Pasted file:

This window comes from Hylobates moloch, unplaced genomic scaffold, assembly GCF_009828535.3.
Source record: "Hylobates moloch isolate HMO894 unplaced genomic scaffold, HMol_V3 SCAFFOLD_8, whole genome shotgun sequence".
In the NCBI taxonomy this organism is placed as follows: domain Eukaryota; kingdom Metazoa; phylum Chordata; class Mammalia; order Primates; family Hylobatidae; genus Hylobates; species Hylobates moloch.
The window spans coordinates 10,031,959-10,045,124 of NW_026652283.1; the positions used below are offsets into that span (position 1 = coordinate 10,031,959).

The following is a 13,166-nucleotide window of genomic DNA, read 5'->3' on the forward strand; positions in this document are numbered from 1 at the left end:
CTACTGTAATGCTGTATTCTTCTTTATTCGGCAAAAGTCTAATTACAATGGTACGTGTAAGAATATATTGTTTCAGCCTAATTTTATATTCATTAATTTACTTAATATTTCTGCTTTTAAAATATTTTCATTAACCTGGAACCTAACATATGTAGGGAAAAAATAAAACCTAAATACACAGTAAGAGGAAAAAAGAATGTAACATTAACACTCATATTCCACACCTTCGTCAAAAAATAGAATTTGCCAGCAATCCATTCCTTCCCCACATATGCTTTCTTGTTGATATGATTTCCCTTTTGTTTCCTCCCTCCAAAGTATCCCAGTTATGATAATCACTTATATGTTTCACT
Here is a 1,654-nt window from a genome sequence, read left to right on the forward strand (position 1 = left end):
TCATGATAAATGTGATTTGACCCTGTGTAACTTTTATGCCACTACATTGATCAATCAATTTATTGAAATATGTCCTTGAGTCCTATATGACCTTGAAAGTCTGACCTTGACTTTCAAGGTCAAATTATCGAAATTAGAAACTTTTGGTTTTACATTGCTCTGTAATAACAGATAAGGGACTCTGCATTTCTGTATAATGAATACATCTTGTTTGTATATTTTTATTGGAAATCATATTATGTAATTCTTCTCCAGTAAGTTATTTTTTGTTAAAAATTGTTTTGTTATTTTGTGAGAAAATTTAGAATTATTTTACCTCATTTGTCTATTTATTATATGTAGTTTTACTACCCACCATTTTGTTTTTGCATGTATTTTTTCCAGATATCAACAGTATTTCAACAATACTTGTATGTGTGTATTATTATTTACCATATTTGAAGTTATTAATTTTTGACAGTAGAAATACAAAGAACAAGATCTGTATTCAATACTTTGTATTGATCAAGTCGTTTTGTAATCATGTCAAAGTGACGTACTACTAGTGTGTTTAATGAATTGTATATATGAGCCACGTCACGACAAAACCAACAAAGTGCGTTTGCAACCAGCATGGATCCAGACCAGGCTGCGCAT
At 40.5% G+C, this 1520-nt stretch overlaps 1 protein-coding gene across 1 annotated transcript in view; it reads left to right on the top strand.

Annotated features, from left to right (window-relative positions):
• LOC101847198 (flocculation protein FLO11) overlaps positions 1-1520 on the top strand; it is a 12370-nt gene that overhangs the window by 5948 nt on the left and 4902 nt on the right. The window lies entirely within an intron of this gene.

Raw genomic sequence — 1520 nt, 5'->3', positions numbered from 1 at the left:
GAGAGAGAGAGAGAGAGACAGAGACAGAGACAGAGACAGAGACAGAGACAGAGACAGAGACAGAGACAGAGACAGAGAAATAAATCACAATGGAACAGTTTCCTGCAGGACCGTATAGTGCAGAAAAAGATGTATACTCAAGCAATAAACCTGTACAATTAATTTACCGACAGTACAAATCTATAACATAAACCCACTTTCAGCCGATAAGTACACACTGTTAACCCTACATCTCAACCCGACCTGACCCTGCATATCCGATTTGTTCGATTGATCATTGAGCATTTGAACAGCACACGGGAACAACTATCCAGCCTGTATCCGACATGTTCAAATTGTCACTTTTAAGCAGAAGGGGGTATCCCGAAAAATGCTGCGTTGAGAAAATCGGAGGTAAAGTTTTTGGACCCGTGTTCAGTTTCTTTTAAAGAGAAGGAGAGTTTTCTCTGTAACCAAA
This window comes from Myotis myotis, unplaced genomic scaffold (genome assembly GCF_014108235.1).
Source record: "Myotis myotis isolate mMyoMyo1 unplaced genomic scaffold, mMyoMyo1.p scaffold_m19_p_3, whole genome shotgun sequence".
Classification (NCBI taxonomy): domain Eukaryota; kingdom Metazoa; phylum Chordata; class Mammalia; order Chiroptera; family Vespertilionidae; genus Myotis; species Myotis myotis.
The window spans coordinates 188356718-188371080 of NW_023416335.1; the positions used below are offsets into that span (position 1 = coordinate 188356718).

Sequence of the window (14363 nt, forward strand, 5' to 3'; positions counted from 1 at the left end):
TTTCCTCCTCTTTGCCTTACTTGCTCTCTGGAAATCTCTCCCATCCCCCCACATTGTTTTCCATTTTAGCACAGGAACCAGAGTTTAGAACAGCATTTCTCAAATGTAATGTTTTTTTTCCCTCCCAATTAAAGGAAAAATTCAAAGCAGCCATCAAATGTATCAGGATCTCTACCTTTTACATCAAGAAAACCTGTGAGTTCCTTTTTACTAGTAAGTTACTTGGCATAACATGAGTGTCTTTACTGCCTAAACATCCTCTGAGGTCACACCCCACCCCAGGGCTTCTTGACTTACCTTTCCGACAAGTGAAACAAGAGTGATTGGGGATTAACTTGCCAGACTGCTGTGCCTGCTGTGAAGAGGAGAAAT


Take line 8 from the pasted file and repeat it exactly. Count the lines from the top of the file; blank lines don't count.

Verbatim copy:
TCATGATAAATGTGATTTGACCCTGTGTAACTTTTATGCCACTACATTGATCAATCAATTTATTGAAATATGTCCTTGAGTCCTATATGACCTTGAAAGTCTGACCTTGACTTTCAAGGTCAAATTATCGAAATTAGAAACTTTTGGTTTTACATTGCTCTGTAATAACAGATAAGGGACTCTGCATTTCTGTATAATGAATACATCTTGTTTGTATATTTTTATTGGAAATCATATTATGTAATTCTTCTCCAGTAAGTTATTTTTTGTTAAAAATTGTTTTGTTATTTTGTGAGAAAATTTAGAATTATTTTACCTCATTTGTCTATTTATTATATGTAGTTTTACTACCCACCATTTTGTTTTTGCATGTATTTTTTCCAGATATCAACAGTATTTCAACAATACTTGTATGTGTGTATTATTATTTACCATATTTGAAGTTATTAATTTTTGACAGTAGAAATACAAAGAACAAGATCTGTATTCAATACTTTGTATTGATCAAGTCGTTTTGTAATCATGTCAAAGTGACGTACTACTAGTGTGTTTAATGAATTGTATATATGAGCCACGTCACGACAAAACCAACAAAGTGCGTTTGCAACCAGCATGGATCCAGACCAGGCTGCGCAT